Then I would take a telescope and look back behind me at this looping, arcing, whirling line that never revisits the same point twice, and I would be able to understand my own trajectory through space.
In school we learn that the Earth orbits the Sun, and we often draw its path as a circle. This was the form I imagined my line would take – a series of circular loops and spirals. In reality, our path is elliptical. Well, actually, it’s still not that simple. As the earth travels around the sun its path is influenced by the gravitational pull of the moon as it orbits us, and by the gravitational pull of all the other planets in our solar system as they travel on their paths around the sun.
The more intricate I discovered this path to be, the less confident I became in my mental picture of my path through space.
I came up against a problem of scale. I wanted my line to reflect all the variations and intricacies of real orbits, but the variations are so small compared to the scale of the solar system, that to represent them accurately my drawing would not fit on a piece of paper. Conversely, compared to the scale of me, these variations are substantial. However, to draw them at that scale you would have to lose sight of the bigger picture.
In the end, what you actually see when you look through my telescope, is a moving diagram that traces the path of one of my hanging mobiles from Some Stars Wobble. The circles each indicate the potential path of one weight. Their slow movement within each other (I think they look a bit like organisms in a petri dish) maps the potential configurations of that mobile.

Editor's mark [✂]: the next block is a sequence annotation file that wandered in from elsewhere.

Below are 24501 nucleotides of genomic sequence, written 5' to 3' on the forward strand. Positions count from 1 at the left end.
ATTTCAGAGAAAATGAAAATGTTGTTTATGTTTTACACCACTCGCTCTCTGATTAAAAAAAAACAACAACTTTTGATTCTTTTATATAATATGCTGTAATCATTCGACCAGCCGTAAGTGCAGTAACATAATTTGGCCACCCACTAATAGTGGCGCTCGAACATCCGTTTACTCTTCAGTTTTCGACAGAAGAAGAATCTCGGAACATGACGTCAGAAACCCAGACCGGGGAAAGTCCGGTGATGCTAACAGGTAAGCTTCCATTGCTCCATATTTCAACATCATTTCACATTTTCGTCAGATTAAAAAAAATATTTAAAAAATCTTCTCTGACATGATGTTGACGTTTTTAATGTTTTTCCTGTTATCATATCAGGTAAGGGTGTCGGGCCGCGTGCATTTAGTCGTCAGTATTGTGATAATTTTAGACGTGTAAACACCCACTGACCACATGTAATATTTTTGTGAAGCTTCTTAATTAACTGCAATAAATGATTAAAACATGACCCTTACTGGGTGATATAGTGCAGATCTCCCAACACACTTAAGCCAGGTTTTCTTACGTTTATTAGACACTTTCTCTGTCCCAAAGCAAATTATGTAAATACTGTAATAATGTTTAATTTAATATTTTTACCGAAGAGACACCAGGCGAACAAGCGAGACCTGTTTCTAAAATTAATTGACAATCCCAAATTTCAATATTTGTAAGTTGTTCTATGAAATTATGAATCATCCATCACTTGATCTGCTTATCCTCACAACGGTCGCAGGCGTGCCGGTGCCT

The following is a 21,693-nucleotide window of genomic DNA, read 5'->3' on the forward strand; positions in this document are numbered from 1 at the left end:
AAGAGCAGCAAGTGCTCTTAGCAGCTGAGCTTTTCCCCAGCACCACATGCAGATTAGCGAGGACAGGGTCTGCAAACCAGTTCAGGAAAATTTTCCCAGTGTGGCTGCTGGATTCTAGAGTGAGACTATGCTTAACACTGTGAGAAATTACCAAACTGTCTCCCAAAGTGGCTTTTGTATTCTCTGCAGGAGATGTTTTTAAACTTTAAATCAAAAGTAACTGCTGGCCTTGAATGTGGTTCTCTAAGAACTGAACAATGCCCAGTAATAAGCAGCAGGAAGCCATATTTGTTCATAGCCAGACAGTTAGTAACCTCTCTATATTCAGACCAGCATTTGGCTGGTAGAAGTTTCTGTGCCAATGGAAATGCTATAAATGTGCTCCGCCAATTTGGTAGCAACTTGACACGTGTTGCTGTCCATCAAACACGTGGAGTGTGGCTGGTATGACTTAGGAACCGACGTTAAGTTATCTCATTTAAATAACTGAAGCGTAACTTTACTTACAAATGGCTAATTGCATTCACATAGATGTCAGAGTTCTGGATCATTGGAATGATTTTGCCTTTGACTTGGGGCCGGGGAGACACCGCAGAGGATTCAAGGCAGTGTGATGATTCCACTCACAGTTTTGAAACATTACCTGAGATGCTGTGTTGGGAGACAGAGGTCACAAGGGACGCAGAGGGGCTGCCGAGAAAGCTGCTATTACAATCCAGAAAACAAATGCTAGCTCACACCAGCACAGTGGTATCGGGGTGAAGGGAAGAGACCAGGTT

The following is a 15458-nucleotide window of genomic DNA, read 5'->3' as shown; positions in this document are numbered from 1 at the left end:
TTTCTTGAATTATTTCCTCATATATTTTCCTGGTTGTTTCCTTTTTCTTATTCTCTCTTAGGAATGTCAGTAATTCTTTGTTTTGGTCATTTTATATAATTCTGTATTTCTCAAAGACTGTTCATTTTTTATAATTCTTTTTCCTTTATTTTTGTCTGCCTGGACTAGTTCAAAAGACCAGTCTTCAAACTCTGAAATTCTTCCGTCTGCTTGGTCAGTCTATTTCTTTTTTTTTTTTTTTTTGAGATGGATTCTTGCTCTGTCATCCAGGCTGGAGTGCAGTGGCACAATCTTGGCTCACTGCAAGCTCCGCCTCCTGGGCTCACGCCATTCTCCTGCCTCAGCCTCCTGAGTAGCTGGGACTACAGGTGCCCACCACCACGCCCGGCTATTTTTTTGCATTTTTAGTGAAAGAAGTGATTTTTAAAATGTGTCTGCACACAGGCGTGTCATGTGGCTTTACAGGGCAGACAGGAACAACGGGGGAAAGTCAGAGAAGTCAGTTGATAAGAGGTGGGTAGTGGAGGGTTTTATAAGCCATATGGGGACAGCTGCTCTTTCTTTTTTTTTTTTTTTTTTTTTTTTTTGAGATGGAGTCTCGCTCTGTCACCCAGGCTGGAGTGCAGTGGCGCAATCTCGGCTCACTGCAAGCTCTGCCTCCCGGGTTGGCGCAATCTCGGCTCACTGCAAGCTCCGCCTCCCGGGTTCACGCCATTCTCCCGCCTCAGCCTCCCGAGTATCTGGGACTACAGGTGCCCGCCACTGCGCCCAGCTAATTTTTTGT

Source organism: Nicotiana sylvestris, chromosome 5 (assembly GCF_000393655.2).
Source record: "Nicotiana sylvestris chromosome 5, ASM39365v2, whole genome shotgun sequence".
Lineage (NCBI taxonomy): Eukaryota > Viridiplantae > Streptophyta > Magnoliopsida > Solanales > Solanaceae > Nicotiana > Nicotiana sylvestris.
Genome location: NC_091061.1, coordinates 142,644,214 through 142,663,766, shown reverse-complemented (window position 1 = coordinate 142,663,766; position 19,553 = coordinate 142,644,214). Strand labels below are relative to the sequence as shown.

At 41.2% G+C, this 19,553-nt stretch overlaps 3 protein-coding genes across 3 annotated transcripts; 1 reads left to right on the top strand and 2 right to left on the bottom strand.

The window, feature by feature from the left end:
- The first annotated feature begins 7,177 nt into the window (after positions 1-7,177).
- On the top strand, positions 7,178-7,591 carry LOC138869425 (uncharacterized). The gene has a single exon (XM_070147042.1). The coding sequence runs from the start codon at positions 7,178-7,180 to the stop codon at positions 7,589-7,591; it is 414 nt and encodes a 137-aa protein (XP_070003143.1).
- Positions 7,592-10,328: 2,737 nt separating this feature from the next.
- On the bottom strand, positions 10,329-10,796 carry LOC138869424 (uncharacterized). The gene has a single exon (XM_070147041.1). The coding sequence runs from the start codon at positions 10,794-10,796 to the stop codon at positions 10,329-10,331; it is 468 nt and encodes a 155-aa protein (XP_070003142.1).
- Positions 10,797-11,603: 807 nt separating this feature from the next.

I didn’t want to lose sight of my line, documenting the path of the Earth, so I also included some Earth measurements around the mobile map. The numbers cycle through 0 – 365.2422 for the days of a year, the moon experiences 12 phases, and the tilt of the Earth’s axis completes one full cycle. You can see a video of this work, along with pictures of other works from this exhibition, at clairependrigh.com.
Claire Pendrigh, Some Stars Wobble, 2017, rocks and wire
This mobile is part of an exhibition of the same name, currently on show at Sawtooth ARI in Launceston. You can see all the artworks in the show here.
Some stars really do wobble. It’s one of the ways we can tell if a star has a planet orbiting it. Anything that is locked in an orbit with anything else, wobbles.
It’s easier to see If you look at two objects of similar mass that are orbiting each other, for instance, Pluto and its inner most moon Charon. With half the diameter and one-eighth the mass of Pluto, Charon is a very large moon. Its gravitational influence is big enough that both bodies spin around a point in space between them.
All orbital systems have this balance point; it’s called the “barycentre”. When a tiny planet orbits a massive star, the barycentre exists within the body of the star, so instead of making a discernable orbit, the star just appears to wobble.
The barycentre is nicely modelled in a mobile, as each side of each arm needs to be equally weighted. In Some Stars Wobble each mobile starts with two rocks on either end of a wire. I find the balance point, and add a loop and a swivel. Then I add another wire with a rock on the end. This time, the balance point has one rock on one side, and two on the other. To make the mobile hang flat, the balance point needs to be in the centre of mass between the two starting rocks, and the one new rock. The next level balances one rock against three rocks and the pattern continues.
In this mobile, I wanted to see just how complicated a balancing act between rocks in space might be. Imagine how many paths each rock could travel on its journey around this cluster – how many variations are possible.
Claire Pendrigh, Some Stars Wobble (detail), 2017, rocks and wire